Ida Altman Why did I love this book?

After Columbus Bartolomé de Las Casas probably was the most famous individual in the history of the early Spanish Caribbean. A man of great energy and determination, he wrote lengthy histories of the Caribbean and neighboring mainland as well as this much shorter, highly polemical one. He portrayed the horrors and abuses that the islands’ Indigenous peoples suffered at the hands of Spaniards and was instrumental in persuading the Spanish crown of the necessity of reforms that would offer Indians some protections from the extremes of exploitation. While he might have exaggerated the extent of Spanish cruelty, much of what he recorded can be corroborated. The writings of Las Casas are essential to understanding the Caribbean after Columbus.

By Bartolomé de Las Casas, Andrew Hurley (translator),

Why should I read it?

1 author picked An Account, Much Abbreviated, of the Destruction of the Indies With Related Texts as one of their favorite books, and they share why you should read it.

What is this book about?

Fifty years after the arrival of Columbus, at the height of Spain's conquest of the West Indies, Spanish bishop and colonist BartolomA (c) de Las Casas dedicated his BrevA sima RelaciA(3)n de la DestruiciA(3)n de las Indias to Philip II of Spain. An impassioned plea on behalf of the native peoples of the West Indies, the BrevA sima RelaciA(3)n catalogues in horrific detail atrocities it attributes to the king's colonists in the New World. The result is a withering indictment of the conquerors that has cast a 500-year shadow over the subsequent history of that world and the European colonization…


Book cover of Tropical Babylons: Sugar and the Making of the Atlantic World, 1450-1680

Ida Altman Why did I love this book?

Although not exclusively focused on the Caribbean, the articles in this volume illuminate the long and complex history of sugar production in the early modern Iberian world, beginning with the Iberian Peninsula itself and expanding into the Atlantic island groups and across the Atlantic to the Caribbean and Brazil. The last article focuses on sugar production in seventeenth-century Barbados, underscoring that a long history of sugar cultivation preceded the better-known establishment of sugar production in the English and French islands. Here the reader will learn how sixteenth-century Europeans eagerly incorporated sugar into their cuisines and diet, at times consuming prodigious quantities. Together these articles present a fascinating and often surprising early history of a commodity that has had a huge impact on the world.

By Stuart B. Schwartz (editor),

Why should I read it?

1 author picked Tropical Babylons as one of their favorite books, and they share why you should read it.

What is this book about?

The idea that sugar, plantations, slavery, and capitalism were all present at the birth of the Atlantic world has long dominated scholarly thinking. In nine original essays by a multinational group of top scholars, Tropical Babylons re-evaluates this so-called ""sugar revolution,"" presenting a revisionist examination of the origins of society and economy in the Atlantic world. Focusing on areas colonized by Spain and Portugal, these essays show that despite reliance on common knowledge and technology, there were considerable variations in the way sugar was produced. With studies of Iberia, Madeira and the Canary Islands, Hispaniola, Cuba, Brazil, and Barbados, this…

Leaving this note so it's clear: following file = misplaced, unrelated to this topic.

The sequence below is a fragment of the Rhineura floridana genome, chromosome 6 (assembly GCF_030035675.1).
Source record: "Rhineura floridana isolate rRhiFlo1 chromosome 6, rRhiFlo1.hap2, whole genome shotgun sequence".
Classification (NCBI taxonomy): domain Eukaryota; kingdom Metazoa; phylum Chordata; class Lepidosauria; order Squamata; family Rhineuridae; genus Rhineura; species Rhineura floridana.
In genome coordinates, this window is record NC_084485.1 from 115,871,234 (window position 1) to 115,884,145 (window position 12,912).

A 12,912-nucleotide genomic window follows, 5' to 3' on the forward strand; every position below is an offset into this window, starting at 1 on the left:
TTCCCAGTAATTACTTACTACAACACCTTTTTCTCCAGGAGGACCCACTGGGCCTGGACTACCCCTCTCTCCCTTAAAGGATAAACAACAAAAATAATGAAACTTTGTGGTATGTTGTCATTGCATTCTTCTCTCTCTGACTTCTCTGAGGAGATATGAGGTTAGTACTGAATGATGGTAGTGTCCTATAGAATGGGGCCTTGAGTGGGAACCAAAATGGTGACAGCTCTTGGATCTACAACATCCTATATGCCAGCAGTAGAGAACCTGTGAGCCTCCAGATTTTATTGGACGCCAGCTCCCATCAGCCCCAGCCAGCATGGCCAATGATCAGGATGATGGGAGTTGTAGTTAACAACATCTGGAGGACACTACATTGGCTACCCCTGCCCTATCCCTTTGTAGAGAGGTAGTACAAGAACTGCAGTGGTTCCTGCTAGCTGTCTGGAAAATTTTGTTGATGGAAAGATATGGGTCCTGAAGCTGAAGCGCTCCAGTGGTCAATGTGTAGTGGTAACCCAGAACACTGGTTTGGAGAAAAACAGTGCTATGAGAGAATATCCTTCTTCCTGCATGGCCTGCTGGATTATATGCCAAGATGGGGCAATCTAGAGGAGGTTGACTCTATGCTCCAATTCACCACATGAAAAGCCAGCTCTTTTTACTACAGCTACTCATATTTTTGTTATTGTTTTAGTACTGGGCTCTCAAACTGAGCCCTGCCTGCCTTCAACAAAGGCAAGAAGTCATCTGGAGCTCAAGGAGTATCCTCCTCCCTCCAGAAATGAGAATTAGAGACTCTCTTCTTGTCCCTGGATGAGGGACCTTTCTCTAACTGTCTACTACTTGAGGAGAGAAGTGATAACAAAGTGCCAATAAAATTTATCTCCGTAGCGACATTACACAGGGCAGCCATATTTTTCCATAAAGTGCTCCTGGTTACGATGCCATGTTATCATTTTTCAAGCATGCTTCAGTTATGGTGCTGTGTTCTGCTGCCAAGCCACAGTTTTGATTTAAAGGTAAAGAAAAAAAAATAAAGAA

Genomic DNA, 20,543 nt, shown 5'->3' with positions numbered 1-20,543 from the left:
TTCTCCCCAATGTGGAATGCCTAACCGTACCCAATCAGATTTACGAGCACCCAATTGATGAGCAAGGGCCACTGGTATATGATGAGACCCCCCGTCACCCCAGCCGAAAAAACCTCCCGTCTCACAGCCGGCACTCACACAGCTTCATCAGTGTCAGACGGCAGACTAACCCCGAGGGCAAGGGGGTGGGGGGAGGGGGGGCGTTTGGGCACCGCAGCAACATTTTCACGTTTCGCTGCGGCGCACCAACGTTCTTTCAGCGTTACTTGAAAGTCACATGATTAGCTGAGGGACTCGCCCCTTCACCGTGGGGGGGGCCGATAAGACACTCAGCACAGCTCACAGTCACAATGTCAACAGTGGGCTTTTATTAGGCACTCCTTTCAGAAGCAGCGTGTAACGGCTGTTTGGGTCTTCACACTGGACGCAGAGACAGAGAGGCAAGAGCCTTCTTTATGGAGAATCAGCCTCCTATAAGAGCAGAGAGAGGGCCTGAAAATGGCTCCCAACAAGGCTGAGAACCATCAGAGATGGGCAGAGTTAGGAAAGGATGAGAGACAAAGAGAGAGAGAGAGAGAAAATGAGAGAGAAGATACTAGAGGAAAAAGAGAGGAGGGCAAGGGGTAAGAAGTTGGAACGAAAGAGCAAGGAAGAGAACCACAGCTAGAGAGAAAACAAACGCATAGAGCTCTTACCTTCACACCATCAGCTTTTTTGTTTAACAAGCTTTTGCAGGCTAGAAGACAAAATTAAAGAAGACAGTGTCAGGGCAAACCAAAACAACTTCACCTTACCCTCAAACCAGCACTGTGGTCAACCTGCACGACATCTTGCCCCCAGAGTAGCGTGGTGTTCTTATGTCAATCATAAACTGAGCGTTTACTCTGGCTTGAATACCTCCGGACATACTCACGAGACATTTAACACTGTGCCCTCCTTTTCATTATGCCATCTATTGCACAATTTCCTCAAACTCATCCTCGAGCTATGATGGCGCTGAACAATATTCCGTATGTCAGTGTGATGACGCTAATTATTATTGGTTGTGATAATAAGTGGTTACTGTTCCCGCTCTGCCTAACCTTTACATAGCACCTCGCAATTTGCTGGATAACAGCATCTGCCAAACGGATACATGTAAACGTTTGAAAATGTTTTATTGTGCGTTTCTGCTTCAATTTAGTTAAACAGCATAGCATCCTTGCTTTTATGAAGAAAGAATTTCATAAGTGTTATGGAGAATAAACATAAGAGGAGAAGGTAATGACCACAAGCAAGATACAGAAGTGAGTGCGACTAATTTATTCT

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Holy Food: How Cults, Communes, and Religious Movements Influenced What We Eat - An American History

By Christina Ward,

Book cover of Holy Food: How Cults, Communes, and Religious Movements Influenced What We Eat - An American History

Christina Ward Author Of Holy Food: How Cults, Communes, and Religious Movements Influenced What We Eat - An American History

New book alert!

Who am I?

For me, history is always about individuals; what they think and believe and how those ideas motivate their actions. By relegating our past to official histories or staid academic tellings we deprive ourselves of the humanity of our shared experiences. As a “popular historian” I use food to tell all the many ways we attempt to “be” American. History is for everyone, and my self-appointed mission is to bring more stories to readers! These recommendations are a few stand-out titles from the hundreds of books that inform my current work on how food and religion converge in America. You’ll have to wait for Holy Food to find out what I’ve discovered.

Christina's book list on the hidden history of America

What is my book about?

Does God have a recipe? Independent food historian Christina Ward’s highly anticipated Holy Food explores the influence of mainstream to fringe religious beliefs on modern American food culture.

Author Christina Ward unravels how religious beliefs intersect with politics, economics, and, of course, food to tell a different story of America. It's the story of true believers and charlatans, of idealists and visionaries, and of the everyday people who followed them—often at their peril.

Holy Food explains how faith pioneers used societal woes and cultural trends to create new pathways of belief and reveals the interconnectivity between sects and their leaders.

Holy Food: How Cults, Communes, and Religious Movements Influenced What We Eat - An American History

By Christina Ward,

What is this book about?

Does God have a recipe?

"Holy Food is a titanic feat of research and a fascinating exploration of American faith and culinary rites. Christina Ward is the perfect guide – generous, wise, and ecumenical." — Adam Chandler, author of Drive-Thru Dreams

"Holy Food doesn't just trace the influence that preachers, gurus, and cult leaders have had on American cuisine. It offers a unique look at the ways spirituality—whether in the form of fringe cults or major religions—has shaped our culture. Christina Ward has gone spelunking into some very odd corners of American history to unearth this fascinating collection of stories…